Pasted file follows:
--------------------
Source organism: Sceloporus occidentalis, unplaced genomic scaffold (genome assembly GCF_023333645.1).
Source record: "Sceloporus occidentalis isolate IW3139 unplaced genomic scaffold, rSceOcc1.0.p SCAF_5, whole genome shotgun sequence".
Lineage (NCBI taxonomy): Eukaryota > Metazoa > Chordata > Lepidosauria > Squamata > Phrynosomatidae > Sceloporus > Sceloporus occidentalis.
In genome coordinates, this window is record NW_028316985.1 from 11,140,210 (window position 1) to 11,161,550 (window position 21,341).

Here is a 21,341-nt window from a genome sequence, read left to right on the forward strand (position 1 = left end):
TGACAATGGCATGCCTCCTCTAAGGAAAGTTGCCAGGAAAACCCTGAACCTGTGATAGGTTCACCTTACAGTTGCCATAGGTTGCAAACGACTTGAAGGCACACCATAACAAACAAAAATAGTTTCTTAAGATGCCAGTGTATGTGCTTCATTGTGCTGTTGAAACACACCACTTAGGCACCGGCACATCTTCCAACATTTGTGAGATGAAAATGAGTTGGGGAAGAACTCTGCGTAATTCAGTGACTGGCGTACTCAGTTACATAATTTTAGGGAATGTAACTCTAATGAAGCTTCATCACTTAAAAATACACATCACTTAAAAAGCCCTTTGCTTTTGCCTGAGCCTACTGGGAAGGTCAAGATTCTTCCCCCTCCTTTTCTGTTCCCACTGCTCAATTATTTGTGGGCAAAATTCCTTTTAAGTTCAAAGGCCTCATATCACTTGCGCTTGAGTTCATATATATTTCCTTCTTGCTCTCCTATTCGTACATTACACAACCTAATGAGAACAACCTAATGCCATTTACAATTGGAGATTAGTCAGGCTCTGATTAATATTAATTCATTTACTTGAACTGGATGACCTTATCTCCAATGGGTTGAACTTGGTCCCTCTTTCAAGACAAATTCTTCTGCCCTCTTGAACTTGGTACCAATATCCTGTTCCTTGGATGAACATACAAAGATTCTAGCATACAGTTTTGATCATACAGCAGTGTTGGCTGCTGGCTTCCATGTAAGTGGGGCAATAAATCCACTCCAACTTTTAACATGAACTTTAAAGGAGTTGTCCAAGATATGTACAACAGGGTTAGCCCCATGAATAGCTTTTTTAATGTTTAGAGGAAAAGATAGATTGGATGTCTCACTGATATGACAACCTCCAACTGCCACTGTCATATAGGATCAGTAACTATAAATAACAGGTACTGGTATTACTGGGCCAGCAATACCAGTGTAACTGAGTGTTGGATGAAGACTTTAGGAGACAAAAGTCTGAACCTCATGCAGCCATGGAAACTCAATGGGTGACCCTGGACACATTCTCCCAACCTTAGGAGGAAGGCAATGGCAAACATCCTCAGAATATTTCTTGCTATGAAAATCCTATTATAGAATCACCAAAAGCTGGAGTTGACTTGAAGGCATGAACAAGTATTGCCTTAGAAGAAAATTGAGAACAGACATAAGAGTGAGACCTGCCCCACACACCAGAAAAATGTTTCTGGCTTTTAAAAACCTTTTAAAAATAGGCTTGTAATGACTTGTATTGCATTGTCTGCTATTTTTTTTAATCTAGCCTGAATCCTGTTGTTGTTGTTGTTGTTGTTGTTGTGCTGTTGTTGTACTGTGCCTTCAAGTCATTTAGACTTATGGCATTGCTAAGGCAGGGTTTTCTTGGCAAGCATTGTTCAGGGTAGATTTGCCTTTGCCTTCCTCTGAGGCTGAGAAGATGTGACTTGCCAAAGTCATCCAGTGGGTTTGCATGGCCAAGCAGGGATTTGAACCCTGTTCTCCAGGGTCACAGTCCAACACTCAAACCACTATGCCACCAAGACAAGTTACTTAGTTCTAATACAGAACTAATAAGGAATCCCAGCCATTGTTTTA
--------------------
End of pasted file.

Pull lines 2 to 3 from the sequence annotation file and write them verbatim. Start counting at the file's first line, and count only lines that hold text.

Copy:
Source record: "Sceloporus occidentalis isolate IW3139 unplaced genomic scaffold, rSceOcc1.0.p SCAF_5, whole genome shotgun sequence".
Lineage (NCBI taxonomy): Eukaryota > Metazoa > Chordata > Lepidosauria > Squamata > Phrynosomatidae > Sceloporus > Sceloporus occidentalis.